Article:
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The definition of the Fibonacci numbers is given by:

$$\begin{align}f_1 &= 1;\\ f_2 &= 2;\\ f_n &= f_{n-1} + f_{n-2},\qquad (n >= 3); \end{align}$$

now we are given two numbers $a$ and $b$, and we have to calculate how many Fibonacci numbers are in the range $[a,b]$. How can we calculate it?

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Naively just compute all Fibonacci numbers smaller or equal to $b$ and count. Maybe you should clarify what you mean by 'calculate'. A closed form dependent on $a$ and $b$ will probably not exist. –  Simon Markett Oct 23 '13 at 10:22
    
Your definition of Fibonacci numbers is off by one from the standard indexing. Normally $f_2=1, f_3=2$. My answer uses the standard indexing. The final answer doesn't change as we are subtracting two indices. –  Ross Millikan Oct 23 '13 at 10:43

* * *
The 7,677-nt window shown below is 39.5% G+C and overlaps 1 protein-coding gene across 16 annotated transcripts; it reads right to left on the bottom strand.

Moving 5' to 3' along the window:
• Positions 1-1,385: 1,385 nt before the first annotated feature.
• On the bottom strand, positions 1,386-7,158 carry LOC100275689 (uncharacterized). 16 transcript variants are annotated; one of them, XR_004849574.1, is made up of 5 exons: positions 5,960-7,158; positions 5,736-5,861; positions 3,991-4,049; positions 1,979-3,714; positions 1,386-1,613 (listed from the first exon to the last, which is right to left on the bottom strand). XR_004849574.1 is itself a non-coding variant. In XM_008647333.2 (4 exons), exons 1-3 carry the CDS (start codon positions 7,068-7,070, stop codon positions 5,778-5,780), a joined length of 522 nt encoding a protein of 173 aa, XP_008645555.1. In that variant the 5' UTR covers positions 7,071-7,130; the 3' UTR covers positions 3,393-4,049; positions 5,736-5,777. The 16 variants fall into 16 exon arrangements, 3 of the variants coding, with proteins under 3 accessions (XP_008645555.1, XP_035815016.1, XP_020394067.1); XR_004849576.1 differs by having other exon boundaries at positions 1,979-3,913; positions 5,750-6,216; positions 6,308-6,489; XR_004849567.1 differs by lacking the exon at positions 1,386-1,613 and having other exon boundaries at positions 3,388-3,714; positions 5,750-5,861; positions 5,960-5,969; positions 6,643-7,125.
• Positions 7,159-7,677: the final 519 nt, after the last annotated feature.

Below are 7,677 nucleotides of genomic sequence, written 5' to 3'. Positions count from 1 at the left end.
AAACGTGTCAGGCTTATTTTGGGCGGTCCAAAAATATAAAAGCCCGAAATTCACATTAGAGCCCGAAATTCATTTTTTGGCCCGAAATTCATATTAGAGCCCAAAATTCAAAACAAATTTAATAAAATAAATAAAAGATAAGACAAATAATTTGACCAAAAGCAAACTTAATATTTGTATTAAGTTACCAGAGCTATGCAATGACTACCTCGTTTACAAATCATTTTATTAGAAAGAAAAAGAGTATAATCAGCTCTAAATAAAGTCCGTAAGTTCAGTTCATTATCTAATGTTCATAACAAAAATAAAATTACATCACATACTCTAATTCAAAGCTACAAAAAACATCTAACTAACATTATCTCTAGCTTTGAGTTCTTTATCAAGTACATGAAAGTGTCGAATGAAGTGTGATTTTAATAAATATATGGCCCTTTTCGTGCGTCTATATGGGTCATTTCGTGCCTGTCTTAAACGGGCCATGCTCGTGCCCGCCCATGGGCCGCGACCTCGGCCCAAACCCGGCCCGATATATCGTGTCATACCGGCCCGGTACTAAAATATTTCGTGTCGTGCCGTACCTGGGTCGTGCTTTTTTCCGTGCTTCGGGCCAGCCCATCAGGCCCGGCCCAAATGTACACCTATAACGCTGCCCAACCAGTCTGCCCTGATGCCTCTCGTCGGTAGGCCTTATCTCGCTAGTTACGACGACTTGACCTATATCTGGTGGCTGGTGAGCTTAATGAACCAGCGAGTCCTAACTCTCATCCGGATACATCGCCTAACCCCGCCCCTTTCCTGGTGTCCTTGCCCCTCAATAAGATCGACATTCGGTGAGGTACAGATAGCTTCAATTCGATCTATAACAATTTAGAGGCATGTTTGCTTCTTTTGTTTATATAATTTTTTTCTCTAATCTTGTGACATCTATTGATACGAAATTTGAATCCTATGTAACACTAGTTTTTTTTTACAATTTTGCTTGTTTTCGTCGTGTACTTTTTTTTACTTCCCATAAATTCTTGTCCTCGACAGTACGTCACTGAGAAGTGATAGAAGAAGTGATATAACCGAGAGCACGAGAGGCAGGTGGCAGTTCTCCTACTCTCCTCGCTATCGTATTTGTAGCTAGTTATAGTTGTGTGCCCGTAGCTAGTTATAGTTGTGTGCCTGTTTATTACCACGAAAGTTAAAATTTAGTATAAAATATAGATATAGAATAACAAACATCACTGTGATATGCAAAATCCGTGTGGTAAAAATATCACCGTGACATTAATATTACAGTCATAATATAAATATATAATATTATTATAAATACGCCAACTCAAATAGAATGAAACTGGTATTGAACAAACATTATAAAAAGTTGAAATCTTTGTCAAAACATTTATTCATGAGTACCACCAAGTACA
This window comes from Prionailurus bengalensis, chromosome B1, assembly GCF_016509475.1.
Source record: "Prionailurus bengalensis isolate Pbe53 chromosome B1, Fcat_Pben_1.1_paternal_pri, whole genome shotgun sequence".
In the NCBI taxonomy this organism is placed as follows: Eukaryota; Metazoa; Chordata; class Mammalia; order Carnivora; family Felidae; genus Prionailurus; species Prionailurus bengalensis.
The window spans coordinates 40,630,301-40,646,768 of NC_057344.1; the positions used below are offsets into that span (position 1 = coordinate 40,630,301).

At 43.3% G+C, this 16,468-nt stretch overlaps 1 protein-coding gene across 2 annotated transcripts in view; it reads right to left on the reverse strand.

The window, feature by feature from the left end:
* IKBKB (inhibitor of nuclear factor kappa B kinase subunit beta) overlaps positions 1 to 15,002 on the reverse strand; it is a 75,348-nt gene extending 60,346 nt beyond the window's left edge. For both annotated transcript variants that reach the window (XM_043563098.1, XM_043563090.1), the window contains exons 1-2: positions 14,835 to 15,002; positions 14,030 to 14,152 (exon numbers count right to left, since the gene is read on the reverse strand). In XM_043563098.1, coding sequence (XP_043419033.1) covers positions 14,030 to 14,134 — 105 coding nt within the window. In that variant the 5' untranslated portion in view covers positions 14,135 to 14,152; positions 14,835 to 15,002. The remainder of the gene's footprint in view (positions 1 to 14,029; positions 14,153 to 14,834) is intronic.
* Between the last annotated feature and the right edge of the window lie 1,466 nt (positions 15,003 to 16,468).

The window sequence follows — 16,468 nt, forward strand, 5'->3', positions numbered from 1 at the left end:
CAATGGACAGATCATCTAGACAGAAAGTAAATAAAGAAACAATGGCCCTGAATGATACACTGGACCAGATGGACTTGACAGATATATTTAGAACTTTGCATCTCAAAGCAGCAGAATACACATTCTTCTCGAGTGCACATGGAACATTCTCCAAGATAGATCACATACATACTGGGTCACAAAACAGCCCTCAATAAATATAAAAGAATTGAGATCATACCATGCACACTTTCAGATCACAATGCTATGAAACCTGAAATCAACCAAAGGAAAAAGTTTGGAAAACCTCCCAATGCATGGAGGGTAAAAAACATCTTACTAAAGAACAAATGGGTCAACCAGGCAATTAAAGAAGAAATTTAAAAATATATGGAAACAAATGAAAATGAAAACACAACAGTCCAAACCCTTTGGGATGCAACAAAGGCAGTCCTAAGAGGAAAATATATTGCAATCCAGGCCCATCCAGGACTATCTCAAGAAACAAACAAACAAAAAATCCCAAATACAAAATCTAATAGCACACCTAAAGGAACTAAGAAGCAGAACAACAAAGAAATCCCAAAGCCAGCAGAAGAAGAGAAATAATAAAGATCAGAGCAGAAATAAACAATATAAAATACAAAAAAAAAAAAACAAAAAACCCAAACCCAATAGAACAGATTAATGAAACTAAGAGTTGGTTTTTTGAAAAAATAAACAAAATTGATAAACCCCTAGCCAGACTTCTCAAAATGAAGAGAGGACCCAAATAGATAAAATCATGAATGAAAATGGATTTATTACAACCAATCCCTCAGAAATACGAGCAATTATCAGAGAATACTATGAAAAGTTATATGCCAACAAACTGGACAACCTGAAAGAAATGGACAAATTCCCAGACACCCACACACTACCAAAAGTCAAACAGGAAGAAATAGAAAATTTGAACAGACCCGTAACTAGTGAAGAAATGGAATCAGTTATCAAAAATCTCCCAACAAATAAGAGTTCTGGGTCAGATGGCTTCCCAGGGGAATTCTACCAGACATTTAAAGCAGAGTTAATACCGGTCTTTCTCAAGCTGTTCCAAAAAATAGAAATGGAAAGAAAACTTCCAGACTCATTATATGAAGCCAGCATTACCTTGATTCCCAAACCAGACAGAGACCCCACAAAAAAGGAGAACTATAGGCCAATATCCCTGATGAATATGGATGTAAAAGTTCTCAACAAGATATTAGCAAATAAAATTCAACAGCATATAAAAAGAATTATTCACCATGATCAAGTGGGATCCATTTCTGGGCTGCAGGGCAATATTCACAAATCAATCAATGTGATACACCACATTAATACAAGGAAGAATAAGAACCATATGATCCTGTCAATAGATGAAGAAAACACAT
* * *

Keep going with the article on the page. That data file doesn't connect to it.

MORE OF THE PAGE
'calculate'means total fibonacci numbers between the range... –  rock321987 Oct 23 '13 at 11:05
    
@RossMillikan...got it –  rock321987 Oct 23 '13 at 11:06
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1 Answer

up vote 5 down vote accepted

We know that $F_n\approx \frac {\phi^n}{\sqrt 5}$, so given $a$, the next larger Fibonacci number is $F_k$, where $k= \left \lceil\frac {\log (a\sqrt 5)}{\log \phi }\right \rceil$. Similarly the $F_m$ below $b$ is $m= \left \lfloor\frac {\log (b\sqrt 5)}{\log \phi }\right \rfloor$, then there are $m-k+1$ between $a$ and $b$. You have to think about what you want if $a$ or $b$ are themselves Fibonacci numbers.

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